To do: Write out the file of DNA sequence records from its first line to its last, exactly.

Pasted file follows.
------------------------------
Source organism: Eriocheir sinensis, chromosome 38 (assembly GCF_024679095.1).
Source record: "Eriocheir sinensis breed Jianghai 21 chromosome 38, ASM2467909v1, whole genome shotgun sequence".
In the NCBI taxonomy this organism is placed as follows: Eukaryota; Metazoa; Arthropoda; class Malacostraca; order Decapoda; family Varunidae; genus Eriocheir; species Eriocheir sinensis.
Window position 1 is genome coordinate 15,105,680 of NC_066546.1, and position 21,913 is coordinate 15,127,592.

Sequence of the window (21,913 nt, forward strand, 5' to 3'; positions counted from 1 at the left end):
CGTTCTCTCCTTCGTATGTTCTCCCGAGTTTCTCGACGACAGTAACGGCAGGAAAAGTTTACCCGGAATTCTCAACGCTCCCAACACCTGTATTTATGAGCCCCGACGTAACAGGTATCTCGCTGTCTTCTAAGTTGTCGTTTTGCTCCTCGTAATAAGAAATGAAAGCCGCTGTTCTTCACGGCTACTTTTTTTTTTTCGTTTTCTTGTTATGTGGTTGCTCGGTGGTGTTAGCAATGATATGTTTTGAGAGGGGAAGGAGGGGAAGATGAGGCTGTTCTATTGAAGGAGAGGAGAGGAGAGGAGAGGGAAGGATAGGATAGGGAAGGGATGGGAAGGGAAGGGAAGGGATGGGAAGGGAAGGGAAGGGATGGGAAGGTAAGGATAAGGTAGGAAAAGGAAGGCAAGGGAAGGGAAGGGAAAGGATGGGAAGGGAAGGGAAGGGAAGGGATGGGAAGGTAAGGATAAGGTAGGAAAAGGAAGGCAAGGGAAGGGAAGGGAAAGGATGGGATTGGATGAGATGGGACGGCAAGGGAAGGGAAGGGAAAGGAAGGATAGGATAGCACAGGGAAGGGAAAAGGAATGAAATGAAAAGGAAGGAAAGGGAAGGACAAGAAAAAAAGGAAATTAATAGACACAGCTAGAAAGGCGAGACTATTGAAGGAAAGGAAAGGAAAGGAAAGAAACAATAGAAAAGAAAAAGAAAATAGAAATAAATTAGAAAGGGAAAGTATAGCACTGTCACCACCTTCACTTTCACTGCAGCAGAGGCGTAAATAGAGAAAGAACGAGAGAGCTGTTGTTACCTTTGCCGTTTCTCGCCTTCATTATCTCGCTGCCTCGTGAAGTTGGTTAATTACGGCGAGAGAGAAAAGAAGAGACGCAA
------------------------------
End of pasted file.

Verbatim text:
Source organism: Eriocheir sinensis, chromosome 38 (assembly GCF_024679095.1).
Source record: "Eriocheir sinensis breed Jianghai 21 chromosome 38, ASM2467909v1, whole genome shotgun sequence".
In the NCBI taxonomy this organism is placed as follows: Eukaryota; Metazoa; Arthropoda; class Malacostraca; order Decapoda; family Varunidae; genus Eriocheir; species Eriocheir sinensis.
Window position 1 is genome coordinate 15,105,680 of NC_066546.1, and position 21,913 is coordinate 15,127,592.

Sequence of the window (21,913 nt, forward strand, 5' to 3'; positions counted from 1 at the left end):
CGTTCTCTCCTTCGTATGTTCTCCCGAGTTTCTCGACGACAGTAACGGCAGGAAAAGTTTACCCGGAATTCTCAACGCTCCCAACACCTGTATTTATGAGCCCCGACGTAACAGGTATCTCGCTGTCTTCTAAGTTGTCGTTTTGCTCCTCGTAATAAGAAATGAAAGCCGCTGTTCTTCACGGCTACTTTTTTTTTTTCGTTTTCTTGTTATGTGGTTGCTCGGTGGTGTTAGCAATGATATGTTTTGAGAGGGGAAGGAGGGGAAGATGAGGCTGTTCTATTGAAGGAGAGGAGAGGAGAGGAGAGGGAAGGATAGGATAGGGAAGGGATGGGAAGGGAAGGGAAGGGATGGGAAGGGAAGGGAAGGGATGGGAAGGTAAGGATAAGGTAGGAAAAGGAAGGCAAGGGAAGGGAAGGGAAAGGATGGGAAGGGAAGGGAAGGGAAGGGATGGGAAGGTAAGGATAAGGTAGGAAAAGGAAGGCAAGGGAAGGGAAGGGAAAGGATGGGATTGGATGAGATGGGACGGCAAGGGAAGGGAAGGGAAAGGAAGGATAGGATAGCACAGGGAAGGGAAAAGGAATGAAATGAAAAGGAAGGAAAGGGAAGGACAAGAAAAAAAGGAAATTAATAGACACAGCTAGAAAGGCGAGACTATTGAAGGAAAGGAAAGGAAAGGAAAGAAACAATAGAAAAGAAAAAGAAAATAGAAATAAATTAGAAAGGGAAAGTATAGCACTGTCACCACCTTCACTTTCACTGCAGCAGAGGCGTAAATAGAGAAAGAACGAGAGAGCTGTTGTTACCTTTGCCGTTTCTCGCCTTCATTATCTCGCTGCCTCGTGAAGTTGGTTAATTACGGCGAGAGAGAAAAGAAGAGACGCAA